‣ The Dynamic Effects of Countercyclical Fiscal Stimulus on Output in Tunisia

Diop, Ndiame; Ben Abdallah, Nizar
Fonte: Banco Mundial Publicador: Banco Mundial
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With the global financial crisis hitting many countries, policymakers around the world have been weighing different countercyclical policies to support aggregate demand and restore growth. The analysis in this paper estimates a Structural Vector Error Correction model for Tunisia in order to identify the impact of fiscal policy shocks on real output. The authors find that public investment has a small impact on output in the short run but is an important medium-term growth-enhancing countercyclical instrument that has a robust impact on growth. Raising public investment by 1 dinar yields 0.12 dinar the first year, 0.30 dinar the second year, half a dinar the third year, and 1.08 dinars the sixth year. An increase in recurrent expenditure has a smaller but positive and persistent impact on real output. For Tunisia to obtain a larger short-term impact of public spending on output, procurement processes should be made faster and simpler. Finally, the analysis finds a countercyclical pattern of real public investment vis-à-vis real output and a relative rigidity/inelasticity of recurrent expenditures to output fluctuations.

‣ The Structural Determinants of External Vulnerability

Loayza, Norman V.; Raddatz, Claudio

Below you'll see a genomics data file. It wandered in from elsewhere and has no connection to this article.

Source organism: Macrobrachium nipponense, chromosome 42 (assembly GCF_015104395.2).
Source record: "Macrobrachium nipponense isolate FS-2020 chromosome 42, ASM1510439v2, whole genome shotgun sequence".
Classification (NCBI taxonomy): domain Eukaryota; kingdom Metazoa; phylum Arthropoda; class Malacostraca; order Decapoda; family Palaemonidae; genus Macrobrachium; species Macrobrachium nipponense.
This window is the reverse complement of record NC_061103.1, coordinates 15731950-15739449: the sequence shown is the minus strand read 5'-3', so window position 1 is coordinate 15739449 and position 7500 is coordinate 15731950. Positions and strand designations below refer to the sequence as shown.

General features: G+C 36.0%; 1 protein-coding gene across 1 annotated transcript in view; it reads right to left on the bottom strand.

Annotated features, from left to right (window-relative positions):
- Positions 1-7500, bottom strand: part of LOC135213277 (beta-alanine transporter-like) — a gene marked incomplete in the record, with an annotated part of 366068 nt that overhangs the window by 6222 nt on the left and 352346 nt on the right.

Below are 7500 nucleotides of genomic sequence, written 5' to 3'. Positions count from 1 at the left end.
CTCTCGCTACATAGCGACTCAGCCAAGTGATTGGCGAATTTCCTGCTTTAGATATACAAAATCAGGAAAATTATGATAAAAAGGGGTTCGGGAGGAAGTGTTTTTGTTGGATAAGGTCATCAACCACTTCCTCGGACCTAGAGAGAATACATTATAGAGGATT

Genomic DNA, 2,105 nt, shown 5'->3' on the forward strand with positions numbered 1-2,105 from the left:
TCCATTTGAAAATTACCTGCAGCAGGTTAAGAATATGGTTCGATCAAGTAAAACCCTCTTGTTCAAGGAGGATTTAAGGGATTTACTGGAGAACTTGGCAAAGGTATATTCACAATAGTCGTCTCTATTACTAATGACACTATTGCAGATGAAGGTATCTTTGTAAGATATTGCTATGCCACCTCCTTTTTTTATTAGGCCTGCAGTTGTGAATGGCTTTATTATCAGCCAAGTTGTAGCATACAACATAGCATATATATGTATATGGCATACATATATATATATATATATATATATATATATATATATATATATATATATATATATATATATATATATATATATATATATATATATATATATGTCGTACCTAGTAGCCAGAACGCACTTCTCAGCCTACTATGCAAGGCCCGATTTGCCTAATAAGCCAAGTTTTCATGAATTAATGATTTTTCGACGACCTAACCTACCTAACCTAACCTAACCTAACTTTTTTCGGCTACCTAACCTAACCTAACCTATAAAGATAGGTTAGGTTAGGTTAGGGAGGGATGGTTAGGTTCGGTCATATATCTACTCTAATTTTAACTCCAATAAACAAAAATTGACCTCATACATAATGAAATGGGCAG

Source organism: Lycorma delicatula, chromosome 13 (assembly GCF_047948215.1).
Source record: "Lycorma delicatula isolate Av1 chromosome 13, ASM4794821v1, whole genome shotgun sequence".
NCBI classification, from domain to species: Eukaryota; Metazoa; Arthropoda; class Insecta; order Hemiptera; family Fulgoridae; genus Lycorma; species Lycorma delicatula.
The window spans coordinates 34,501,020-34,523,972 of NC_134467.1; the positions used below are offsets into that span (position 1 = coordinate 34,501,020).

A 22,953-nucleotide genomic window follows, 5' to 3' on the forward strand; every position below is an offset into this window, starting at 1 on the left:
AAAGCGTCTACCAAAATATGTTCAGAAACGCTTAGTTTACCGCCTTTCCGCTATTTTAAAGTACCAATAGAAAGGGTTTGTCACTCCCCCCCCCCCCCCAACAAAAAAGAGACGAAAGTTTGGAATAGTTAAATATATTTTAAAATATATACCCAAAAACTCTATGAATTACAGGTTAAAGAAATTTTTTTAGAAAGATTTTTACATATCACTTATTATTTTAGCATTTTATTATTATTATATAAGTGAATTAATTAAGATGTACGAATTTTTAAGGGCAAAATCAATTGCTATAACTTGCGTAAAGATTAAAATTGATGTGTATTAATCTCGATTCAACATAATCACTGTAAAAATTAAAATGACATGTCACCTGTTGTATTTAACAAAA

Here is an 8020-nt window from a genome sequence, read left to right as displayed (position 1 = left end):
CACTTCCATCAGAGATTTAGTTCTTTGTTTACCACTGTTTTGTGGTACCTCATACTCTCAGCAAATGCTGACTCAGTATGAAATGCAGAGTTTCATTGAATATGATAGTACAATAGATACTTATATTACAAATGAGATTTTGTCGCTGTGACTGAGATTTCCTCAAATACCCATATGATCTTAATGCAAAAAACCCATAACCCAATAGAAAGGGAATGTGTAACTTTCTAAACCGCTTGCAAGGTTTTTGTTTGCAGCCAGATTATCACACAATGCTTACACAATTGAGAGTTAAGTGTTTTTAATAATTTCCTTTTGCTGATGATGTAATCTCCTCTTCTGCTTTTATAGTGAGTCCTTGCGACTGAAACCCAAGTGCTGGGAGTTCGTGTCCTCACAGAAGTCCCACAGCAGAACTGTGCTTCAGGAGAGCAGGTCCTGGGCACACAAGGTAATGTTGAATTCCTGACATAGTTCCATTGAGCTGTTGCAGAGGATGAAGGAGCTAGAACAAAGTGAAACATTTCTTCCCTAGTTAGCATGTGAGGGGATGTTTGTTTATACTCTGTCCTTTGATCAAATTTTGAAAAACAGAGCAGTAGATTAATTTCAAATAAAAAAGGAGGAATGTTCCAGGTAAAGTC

Fonte: World Bank, Washington, DC Publicador: World Bank, Washington, DC
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The authors examine empirically how domestic structural characteristics related to openness and product- and factor-market flexibility influence the impact that terms-of-trade shocks can have on aggregate output. For this purpose, they apply an econometric methodology based on semi-structural vector auto-regressions to a panel of 90 countries with annual observations for the period 1974-2000. Using this methodology, the authors isolate and standardize the shocks, estimate their impact on GDP, and examine how this impact depends on the domestic conditions outlined above. They find that larger trade openness magnifies the output impact of external shocks, particularly the negative ones, while improvements in labor market flexibility and financial openness reduce their impact. Domestic financial depth has a more nuanced role in stabilizing the economy. It helps reduce the impact of external shocks particularly in environments of high exposure-that is, when trade and financial openness are high, firm entry is unrestricted, and labor markets are rigid.

‣ A Poverty Analysis Macroeconomic Simulator (PAMS) Linking Household Surveys with Macro-Models

Pereira da Silva, Luiz A.; Essama-Nssah, B.; Samake, Issouf
Fonte: World Bank, Washington, DC Publicador: World Bank, Washington, DC
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The Poverty Analysis Macroeconomic Simulator (PAMS) is a model that links standard household surveys with macro frameworks. It allows users to assess the effect of macroeconomic policies-in particular, those associated with Poverty Reduction Strategies papers-on sectoral employment and income, the incidence of poverty, and income distribution. PAMS (in Excel) has three interconnected components: (1) A standard aggregate macro-framework that can be taken from any macro-consistency model (for example, RMSM-X, 123) to project GDP, national accounts, the national budget, the BoP, price levels, and so on, in aggregate consistent accounts. (2) A labor market model breaking down labor categories by skill level and economic sectors whose production total is consistent with that of the macro framework. Individuals from the household surveys are grouped in representative groups of households defined by the labor category of the head of the household. For each labor category, labor demand depends on sectoral output and real wages. Wage income levels by economic sector and labor category can thus be determined. In addition...